The ship had four 100 lbf/in2 double-ended auxiliary boilers. Onboard electricity was supplied by five six-cylinder 900 bhp Allen diesel engines, each powering a 600 kW 220 volt generator. Much of her cargo space was refrigerated. Her navigation equipment included wireless direction finding, and echo sounding device and a gyrocompass.
Dominion Monarch was completed on 12 January 1939. On 28 January, she had her sea trials off St Abb's Head, Berwickshire, Scotland. before sailing to London, where she was docked at the King George V Dock in the evening of 29 January. She was then handed over to her owners, who registered her in Southampton.
The new ship sailed from North East England to London to load cargo for her maiden voyage. Facilities there had been upgraded in preparation for her, with eight new three-ton capacity electric cranes having been installed on the north quay of the King George V Dock. She left London on 17 February 1939, and made her first call at Southampton where she embarked passengers for Australia and New Zealand. She then called at Tenerife in the Canary Islands for bunkers, Cape Town and Durban in South Africa; and Fremantle, Melbourne, and Sydney in Australia. On 24 April 1939 she reached Wellington in New Zealand, where she had a slight collision with the crane vessel Hikitia. Dominion Monarch also visited Napier, New Zealand. Her voyage set more records, including fastest passage from Britain to Australia via the Cape of Good Hope, largest ship to serve Australia, and largest ship to serve New Zealand. On the Durban to Fremantle leg, she averaged 19.97 knots (36.98 km/h).
After her maiden voyage, Dominion Monarch switched from Tenerife to Las Palmas for her regular refueling stop in the Canary Islands. Her regular journey time between Southampton and Wellington was 35 days. Shaw, Savill and Albion promoted the service as "The Clipper Route", and fares began at £58. With the break bulk cargo handling techniques of her era the ship was able to make three round trips a year, spending almost as much time unloading and loading in Britain and New Zealand as voyaging at sea.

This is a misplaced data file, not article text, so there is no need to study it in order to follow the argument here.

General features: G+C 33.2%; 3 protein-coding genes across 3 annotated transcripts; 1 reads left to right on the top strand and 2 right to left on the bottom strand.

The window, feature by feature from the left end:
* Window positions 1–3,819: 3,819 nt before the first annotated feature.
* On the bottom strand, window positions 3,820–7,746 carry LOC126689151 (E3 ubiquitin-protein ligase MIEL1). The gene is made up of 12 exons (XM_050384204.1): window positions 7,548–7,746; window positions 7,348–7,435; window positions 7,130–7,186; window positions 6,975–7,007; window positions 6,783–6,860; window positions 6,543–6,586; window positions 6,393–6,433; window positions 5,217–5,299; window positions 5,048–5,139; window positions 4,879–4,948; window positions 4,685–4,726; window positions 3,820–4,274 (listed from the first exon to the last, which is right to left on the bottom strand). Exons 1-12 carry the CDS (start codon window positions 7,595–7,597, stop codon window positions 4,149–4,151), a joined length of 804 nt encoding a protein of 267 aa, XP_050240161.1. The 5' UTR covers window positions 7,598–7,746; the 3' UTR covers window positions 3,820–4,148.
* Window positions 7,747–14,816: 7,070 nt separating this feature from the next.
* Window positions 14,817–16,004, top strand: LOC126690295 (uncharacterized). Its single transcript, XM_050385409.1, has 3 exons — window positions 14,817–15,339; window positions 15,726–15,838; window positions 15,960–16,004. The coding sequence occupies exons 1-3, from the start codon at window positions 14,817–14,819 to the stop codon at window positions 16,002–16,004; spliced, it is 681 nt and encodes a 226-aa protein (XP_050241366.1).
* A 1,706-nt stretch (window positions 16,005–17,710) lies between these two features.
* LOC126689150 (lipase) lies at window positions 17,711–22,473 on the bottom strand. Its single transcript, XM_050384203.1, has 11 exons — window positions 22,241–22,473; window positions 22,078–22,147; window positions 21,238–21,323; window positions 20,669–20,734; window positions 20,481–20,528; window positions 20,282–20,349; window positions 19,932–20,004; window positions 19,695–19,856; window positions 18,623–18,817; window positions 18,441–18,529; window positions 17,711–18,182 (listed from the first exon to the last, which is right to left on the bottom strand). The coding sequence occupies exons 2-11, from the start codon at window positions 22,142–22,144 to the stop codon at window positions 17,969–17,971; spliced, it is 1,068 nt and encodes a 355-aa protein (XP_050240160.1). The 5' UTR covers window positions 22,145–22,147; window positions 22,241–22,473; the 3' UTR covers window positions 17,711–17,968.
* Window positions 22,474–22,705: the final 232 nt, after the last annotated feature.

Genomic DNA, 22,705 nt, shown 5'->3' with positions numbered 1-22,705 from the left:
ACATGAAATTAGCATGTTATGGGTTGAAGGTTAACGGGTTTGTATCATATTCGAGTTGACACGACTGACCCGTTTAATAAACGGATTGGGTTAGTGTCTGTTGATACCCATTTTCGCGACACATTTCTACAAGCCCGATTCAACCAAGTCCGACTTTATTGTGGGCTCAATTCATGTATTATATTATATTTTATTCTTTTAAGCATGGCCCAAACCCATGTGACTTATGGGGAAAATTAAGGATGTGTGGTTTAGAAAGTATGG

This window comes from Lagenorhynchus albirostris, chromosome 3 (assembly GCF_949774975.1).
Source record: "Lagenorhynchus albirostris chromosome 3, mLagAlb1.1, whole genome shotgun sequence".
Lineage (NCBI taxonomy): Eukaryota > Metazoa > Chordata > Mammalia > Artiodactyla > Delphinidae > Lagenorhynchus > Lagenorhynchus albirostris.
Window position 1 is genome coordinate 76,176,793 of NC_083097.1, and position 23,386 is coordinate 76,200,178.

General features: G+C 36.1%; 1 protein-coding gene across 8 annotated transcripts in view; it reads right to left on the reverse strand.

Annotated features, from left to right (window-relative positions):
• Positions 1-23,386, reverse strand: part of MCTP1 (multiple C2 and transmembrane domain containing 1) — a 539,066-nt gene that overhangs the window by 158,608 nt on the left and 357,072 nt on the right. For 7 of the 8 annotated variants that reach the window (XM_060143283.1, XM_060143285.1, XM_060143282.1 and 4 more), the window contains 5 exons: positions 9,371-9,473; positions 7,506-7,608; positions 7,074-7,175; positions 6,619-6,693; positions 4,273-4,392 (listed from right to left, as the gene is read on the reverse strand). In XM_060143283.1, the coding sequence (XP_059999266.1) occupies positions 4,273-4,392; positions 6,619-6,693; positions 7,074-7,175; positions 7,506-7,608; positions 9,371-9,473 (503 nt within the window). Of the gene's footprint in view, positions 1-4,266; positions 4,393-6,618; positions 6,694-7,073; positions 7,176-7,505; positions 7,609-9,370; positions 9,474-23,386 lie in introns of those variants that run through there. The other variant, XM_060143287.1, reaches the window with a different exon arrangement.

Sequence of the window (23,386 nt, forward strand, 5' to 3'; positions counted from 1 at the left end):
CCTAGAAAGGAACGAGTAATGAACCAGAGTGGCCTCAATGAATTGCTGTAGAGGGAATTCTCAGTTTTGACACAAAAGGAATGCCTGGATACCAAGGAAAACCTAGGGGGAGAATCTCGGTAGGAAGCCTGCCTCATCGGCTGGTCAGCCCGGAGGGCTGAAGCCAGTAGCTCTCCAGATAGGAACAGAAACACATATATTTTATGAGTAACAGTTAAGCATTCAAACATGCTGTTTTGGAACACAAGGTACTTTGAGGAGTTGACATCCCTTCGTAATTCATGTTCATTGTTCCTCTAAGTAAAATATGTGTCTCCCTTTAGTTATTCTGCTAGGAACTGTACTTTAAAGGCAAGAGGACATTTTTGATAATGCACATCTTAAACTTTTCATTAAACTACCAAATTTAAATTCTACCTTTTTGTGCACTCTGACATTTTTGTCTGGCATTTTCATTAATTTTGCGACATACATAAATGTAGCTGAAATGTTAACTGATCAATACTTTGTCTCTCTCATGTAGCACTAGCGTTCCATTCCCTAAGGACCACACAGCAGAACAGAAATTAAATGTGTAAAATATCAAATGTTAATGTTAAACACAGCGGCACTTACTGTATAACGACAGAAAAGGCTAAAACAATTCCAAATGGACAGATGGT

Second World War serviceEdit
On her third voyage from Britain Dominion Monarch was en route from Fremantle to Melbourne on 3 September 1939, the day that France and Britain declared war on Germany. Her crew started painting her grey, and on 8–9 September she called at Sydney where she was armed with two guns. One was an obsolescent BL 6-inch Mk VII naval gun that had been salvaged from the 1899 battleship HMS Venerable when she was scrapped in 1920; the other was an anti-aircraft gun whose field of fire had to be limited to avoid hitting the liner's own funnels. She reached Wellington on 12 September, spent 17–23 September in Lyttelton for cargo, called at Wellington again on 28 September, and berthed at Auckland for a week from 30 September to embark passengers. On 7 October she left for Britain, calling at Sydney, Melbourne, Fremantle, Durban, Cape Town in South Africa and Freetown in Sierra Leone before reaching The Downs in the North Sea off Kent on 28 November. The Admiralty considered requisitioning her as a troop ship, but at this stage rejected her as too luxurious.